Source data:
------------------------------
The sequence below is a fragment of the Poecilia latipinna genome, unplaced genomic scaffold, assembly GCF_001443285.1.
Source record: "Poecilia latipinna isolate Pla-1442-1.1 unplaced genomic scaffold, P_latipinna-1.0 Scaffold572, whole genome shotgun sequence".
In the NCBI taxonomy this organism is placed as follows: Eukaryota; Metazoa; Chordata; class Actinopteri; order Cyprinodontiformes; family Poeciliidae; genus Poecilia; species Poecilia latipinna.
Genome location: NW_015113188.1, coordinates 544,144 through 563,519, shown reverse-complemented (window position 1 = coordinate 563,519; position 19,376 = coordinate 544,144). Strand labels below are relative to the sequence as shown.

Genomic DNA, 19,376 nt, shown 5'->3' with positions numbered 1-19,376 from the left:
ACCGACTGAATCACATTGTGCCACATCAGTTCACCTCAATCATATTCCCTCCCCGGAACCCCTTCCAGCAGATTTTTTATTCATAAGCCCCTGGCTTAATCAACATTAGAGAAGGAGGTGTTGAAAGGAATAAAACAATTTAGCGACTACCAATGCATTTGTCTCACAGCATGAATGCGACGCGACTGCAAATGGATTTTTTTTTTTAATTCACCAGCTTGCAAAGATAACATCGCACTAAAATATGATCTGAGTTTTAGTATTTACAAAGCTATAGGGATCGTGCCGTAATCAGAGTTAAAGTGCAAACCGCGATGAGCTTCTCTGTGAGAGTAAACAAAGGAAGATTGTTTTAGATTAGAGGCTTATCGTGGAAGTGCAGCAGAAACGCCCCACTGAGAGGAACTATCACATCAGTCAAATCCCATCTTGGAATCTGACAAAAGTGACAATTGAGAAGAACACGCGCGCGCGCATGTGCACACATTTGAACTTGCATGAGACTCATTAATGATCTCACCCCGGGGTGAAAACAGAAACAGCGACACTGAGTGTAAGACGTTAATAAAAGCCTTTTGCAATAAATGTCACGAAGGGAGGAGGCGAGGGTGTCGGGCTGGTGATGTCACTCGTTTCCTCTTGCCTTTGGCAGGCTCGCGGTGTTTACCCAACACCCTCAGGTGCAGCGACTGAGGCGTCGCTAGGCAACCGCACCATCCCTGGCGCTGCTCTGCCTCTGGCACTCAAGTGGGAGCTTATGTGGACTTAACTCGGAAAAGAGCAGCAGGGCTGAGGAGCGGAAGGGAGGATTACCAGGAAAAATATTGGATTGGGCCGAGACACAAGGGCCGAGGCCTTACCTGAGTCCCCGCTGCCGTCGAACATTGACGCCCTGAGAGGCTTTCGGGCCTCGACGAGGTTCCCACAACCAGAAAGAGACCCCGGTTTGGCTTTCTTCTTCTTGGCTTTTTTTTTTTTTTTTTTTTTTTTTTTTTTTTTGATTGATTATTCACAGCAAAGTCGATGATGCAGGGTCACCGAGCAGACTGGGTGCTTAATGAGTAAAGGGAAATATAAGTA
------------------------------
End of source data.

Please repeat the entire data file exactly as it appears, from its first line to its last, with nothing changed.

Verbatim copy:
The sequence below is a fragment of the Poecilia latipinna genome, unplaced genomic scaffold, assembly GCF_001443285.1.
Source record: "Poecilia latipinna isolate Pla-1442-1.1 unplaced genomic scaffold, P_latipinna-1.0 Scaffold572, whole genome shotgun sequence".
In the NCBI taxonomy this organism is placed as follows: Eukaryota; Metazoa; Chordata; class Actinopteri; order Cyprinodontiformes; family Poeciliidae; genus Poecilia; species Poecilia latipinna.
Genome location: NW_015113188.1, coordinates 544,144 through 563,519, shown reverse-complemented (window position 1 = coordinate 563,519; position 19,376 = coordinate 544,144). Strand labels below are relative to the sequence as shown.

Genomic DNA, 19,376 nt, shown 5'->3' with positions numbered 1-19,376 from the left:
ACCGACTGAATCACATTGTGCCACATCAGTTCACCTCAATCATATTCCCTCCCCGGAACCCCTTCCAGCAGATTTTTTATTCATAAGCCCCTGGCTTAATCAACATTAGAGAAGGAGGTGTTGAAAGGAATAAAACAATTTAGCGACTACCAATGCATTTGTCTCACAGCATGAATGCGACGCGACTGCAAATGGATTTTTTTTTTTAATTCACCAGCTTGCAAAGATAACATCGCACTAAAATATGATCTGAGTTTTAGTATTTACAAAGCTATAGGGATCGTGCCGTAATCAGAGTTAAAGTGCAAACCGCGATGAGCTTCTCTGTGAGAGTAAACAAAGGAAGATTGTTTTAGATTAGAGGCTTATCGTGGAAGTGCAGCAGAAACGCCCCACTGAGAGGAACTATCACATCAGTCAAATCCCATCTTGGAATCTGACAAAAGTGACAATTGAGAAGAACACGCGCGCGCGCATGTGCACACATTTGAACTTGCATGAGACTCATTAATGATCTCACCCCGGGGTGAAAACAGAAACAGCGACACTGAGTGTAAGACGTTAATAAAAGCCTTTTGCAATAAATGTCACGAAGGGAGGAGGCGAGGGTGTCGGGCTGGTGATGTCACTCGTTTCCTCTTGCCTTTGGCAGGCTCGCGGTGTTTACCCAACACCCTCAGGTGCAGCGACTGAGGCGTCGCTAGGCAACCGCACCATCCCTGGCGCTGCTCTGCCTCTGGCACTCAAGTGGGAGCTTATGTGGACTTAACTCGGAAAAGAGCAGCAGGGCTGAGGAGCGGAAGGGAGGATTACCAGGAAAAATATTGGATTGGGCCGAGACACAAGGGCCGAGGCCTTACCTGAGTCCCCGCTGCCGTCGAACATTGACGCCCTGAGAGGCTTTCGGGCCTCGACGAGGTTCCCACAACCAGAAAGAGACCCCGGTTTGGCTTTCTTCTTCTTGGCTTTTTTTTTTTTTTTTTTTTTTTTTTTTTTTTTGATTGATTATTCACAGCAAAGTCGATGATGCAGGGTCACCGAGCAGACTGGGTGCTTAATGAGTAAAGGGAAATATAAGTA